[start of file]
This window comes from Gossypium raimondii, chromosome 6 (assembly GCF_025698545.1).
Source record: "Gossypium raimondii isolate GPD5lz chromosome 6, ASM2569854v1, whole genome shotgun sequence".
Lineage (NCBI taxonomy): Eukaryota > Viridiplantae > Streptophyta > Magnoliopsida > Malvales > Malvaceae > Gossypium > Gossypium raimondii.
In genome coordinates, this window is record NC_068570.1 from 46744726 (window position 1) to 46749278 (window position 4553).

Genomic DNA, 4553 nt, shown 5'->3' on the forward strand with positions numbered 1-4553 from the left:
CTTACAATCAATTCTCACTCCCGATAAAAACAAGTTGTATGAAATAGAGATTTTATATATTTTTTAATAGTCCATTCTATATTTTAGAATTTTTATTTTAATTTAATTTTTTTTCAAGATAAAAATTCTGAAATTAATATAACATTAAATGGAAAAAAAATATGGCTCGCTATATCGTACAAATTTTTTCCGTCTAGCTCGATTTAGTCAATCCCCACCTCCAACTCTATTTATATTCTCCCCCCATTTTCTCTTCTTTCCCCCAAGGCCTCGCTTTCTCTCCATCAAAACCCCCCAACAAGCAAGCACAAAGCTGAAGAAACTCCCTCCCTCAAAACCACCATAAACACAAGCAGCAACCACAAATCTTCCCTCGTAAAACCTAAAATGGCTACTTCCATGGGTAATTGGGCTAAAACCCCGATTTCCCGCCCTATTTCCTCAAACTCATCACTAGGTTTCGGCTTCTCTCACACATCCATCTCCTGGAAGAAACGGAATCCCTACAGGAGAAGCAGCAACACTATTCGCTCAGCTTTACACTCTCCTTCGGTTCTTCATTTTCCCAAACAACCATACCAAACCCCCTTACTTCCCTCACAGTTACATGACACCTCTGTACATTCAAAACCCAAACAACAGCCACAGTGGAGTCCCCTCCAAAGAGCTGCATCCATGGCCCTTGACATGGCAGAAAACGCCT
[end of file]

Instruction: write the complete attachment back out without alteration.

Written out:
This window comes from Gossypium raimondii, chromosome 6 (assembly GCF_025698545.1).
Source record: "Gossypium raimondii isolate GPD5lz chromosome 6, ASM2569854v1, whole genome shotgun sequence".
Lineage (NCBI taxonomy): Eukaryota > Viridiplantae > Streptophyta > Magnoliopsida > Malvales > Malvaceae > Gossypium > Gossypium raimondii.
In genome coordinates, this window is record NC_068570.1 from 46744726 (window position 1) to 46749278 (window position 4553).

Genomic DNA, 4553 nt, shown 5'->3' on the forward strand with positions numbered 1-4553 from the left:
CTTACAATCAATTCTCACTCCCGATAAAAACAAGTTGTATGAAATAGAGATTTTATATATTTTTTAATAGTCCATTCTATATTTTAGAATTTTTATTTTAATTTAATTTTTTTTCAAGATAAAAATTCTGAAATTAATATAACATTAAATGGAAAAAAAATATGGCTCGCTATATCGTACAAATTTTTTCCGTCTAGCTCGATTTAGTCAATCCCCACCTCCAACTCTATTTATATTCTCCCCCCATTTTCTCTTCTTTCCCCCAAGGCCTCGCTTTCTCTCCATCAAAACCCCCCAACAAGCAAGCACAAAGCTGAAGAAACTCCCTCCCTCAAAACCACCATAAACACAAGCAGCAACCACAAATCTTCCCTCGTAAAACCTAAAATGGCTACTTCCATGGGTAATTGGGCTAAAACCCCGATTTCCCGCCCTATTTCCTCAAACTCATCACTAGGTTTCGGCTTCTCTCACACATCCATCTCCTGGAAGAAACGGAATCCCTACAGGAGAAGCAGCAACACTATTCGCTCAGCTTTACACTCTCCTTCGGTTCTTCATTTTCCCAAACAACCATACCAAACCCCCTTACTTCCCTCACAGTTACATGACACCTCTGTACATTCAAAACCCAAACAACAGCCACAGTGGAGTCCCCTCCAAAGAGCTGCATCCATGGCCCTTGACATGGCAGAAAACGCCT